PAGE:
Folkehuset Absalon: From a disused church to a beating heart in the Vesterbro community of Copenhagen

By Ruben McCarthy

The laidback, casual interior design has transformed the disused church into a colourful social hub. 
Photo: Caelan Monkman

Lying on Sønder Boulevard and open 365 days a year, this place has become a centre for many activities such as communal dining, dance lessons, yoga, choir and flea markets.
Folkehuset Absalon’s story began in 2013, when the then-Minister of Culture, Marianne Jelved, decided to close six churches in Copenhagen.
But in 2014, it was saved by Flying Tiger Co-Founder, Lennart Lajboschitz, who bought the building for 10 million Danish Krone and turned it into a community space.
“The purpose of it is that it has to be created so it can run itself. No one is a volunteer, so everyone works and gets paid for it. And we don’t get any support from anywhere else”, says Dicte Vejvad, House Master at Absalon.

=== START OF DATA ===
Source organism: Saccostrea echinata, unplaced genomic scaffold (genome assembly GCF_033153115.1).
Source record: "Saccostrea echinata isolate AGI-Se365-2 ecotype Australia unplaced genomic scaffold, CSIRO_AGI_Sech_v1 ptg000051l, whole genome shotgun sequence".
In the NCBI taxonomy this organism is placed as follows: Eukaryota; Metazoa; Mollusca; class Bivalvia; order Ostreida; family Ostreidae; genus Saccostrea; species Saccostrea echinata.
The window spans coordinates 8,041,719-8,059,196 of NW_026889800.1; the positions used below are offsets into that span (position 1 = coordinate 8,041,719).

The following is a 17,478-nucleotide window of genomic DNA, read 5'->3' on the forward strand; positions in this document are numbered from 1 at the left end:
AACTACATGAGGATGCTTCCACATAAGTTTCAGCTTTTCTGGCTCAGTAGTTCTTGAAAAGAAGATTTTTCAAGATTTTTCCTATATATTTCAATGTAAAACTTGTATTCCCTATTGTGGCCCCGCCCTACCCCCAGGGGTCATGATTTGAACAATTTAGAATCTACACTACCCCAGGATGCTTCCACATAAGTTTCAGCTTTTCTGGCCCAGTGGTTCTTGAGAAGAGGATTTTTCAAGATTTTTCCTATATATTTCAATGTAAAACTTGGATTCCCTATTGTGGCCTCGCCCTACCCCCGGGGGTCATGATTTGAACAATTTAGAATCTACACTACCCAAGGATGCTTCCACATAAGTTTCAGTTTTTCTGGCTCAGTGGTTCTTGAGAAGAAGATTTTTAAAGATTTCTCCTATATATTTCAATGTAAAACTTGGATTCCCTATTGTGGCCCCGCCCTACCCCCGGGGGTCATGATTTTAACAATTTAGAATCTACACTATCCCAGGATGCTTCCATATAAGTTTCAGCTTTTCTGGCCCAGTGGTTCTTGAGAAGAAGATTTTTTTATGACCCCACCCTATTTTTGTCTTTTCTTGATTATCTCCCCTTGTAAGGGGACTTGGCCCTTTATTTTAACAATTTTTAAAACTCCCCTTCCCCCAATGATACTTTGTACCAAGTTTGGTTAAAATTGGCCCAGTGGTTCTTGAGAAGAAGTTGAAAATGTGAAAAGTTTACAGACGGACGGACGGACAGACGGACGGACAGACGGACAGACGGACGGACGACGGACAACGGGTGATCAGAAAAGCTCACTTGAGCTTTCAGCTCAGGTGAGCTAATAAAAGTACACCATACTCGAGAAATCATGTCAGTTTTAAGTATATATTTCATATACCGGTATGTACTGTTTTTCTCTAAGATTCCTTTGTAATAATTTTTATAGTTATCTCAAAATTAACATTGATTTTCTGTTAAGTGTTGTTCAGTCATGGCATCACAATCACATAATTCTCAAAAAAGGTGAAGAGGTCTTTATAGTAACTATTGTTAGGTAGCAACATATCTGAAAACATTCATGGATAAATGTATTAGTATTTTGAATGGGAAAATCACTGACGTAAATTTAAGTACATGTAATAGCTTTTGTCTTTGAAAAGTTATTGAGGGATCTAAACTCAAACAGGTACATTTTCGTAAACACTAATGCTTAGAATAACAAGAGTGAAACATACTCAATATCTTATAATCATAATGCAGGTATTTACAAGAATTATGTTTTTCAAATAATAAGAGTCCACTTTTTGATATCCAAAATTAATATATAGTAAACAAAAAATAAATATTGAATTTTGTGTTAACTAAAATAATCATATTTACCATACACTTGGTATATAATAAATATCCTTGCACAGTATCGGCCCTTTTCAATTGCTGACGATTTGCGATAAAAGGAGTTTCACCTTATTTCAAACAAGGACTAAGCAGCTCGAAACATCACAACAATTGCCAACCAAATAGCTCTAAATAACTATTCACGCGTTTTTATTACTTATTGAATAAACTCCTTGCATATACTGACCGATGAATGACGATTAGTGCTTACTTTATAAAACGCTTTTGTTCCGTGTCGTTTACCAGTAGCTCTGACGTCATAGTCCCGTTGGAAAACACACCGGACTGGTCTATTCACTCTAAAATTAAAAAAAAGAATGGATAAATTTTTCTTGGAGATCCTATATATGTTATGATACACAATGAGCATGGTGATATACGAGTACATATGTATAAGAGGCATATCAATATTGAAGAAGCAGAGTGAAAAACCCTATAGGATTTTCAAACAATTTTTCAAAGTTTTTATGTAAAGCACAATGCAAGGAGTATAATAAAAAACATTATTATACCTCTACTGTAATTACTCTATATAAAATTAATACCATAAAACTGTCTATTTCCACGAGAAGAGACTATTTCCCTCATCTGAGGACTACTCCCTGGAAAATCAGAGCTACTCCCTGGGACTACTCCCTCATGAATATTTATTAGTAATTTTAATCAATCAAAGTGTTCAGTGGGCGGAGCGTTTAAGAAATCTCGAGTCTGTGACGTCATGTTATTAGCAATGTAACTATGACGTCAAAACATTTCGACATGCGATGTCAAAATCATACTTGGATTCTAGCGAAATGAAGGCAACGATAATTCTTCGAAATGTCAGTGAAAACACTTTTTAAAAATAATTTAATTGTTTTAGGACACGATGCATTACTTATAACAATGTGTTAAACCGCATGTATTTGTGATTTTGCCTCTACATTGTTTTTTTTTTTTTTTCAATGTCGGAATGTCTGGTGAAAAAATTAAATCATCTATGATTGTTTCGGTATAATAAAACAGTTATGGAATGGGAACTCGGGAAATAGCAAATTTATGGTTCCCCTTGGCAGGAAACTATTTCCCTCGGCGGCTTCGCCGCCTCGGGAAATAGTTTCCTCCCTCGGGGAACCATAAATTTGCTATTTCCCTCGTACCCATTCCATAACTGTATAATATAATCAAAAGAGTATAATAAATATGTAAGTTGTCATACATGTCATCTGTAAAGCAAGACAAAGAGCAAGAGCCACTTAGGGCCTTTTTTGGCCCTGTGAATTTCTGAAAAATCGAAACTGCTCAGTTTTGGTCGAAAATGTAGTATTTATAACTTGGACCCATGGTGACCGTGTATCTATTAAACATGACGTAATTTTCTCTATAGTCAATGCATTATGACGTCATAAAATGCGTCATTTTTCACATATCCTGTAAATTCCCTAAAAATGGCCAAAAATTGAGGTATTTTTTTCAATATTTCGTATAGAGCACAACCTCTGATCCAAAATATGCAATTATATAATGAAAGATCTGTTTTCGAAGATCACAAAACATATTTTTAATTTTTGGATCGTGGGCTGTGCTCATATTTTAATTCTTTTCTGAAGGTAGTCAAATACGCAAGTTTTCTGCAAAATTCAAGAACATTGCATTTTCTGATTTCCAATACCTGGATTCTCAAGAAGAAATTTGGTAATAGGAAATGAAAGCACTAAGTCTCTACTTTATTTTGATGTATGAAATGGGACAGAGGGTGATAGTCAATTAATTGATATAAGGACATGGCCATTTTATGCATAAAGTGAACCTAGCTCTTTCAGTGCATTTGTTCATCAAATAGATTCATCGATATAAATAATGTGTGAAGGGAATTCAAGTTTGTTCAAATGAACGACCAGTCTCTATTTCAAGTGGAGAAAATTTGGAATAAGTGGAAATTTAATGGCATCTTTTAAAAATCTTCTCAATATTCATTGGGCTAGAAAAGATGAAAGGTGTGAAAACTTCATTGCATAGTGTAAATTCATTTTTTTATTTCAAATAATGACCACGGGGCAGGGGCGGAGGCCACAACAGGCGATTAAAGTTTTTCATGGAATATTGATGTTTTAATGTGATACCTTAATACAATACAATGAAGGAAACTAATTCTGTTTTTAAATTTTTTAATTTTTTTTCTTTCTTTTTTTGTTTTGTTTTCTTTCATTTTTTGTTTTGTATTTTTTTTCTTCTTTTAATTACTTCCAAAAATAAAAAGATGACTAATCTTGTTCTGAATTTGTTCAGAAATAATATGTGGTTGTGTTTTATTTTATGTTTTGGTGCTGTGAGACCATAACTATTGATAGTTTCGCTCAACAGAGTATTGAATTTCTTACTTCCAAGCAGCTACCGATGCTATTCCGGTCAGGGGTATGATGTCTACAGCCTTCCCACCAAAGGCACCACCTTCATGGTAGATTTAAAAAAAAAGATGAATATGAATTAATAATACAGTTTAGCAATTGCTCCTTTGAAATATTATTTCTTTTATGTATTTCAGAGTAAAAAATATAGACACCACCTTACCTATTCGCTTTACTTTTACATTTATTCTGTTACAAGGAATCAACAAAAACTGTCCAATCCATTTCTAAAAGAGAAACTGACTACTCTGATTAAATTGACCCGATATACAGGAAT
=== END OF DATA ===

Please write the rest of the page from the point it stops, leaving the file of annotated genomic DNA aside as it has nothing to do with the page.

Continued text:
As you walk into the main hall, the church décor has been replaced by bright painted walls, long tables and soft furniture.  

This is where the communal dining takes place every day, costing only DKK 50 per person from Sunday to Thursday and DKK 100 for two courses on Friday and Saturday. For those with young children ­– those under 3 eat for free.

“The main thing is for people to meet, that’s what we want to do. And it has to be accessible economically for everyone else. So you don’t have to buy anything in Absalon – you can just come here and sit”, added Vejvad.

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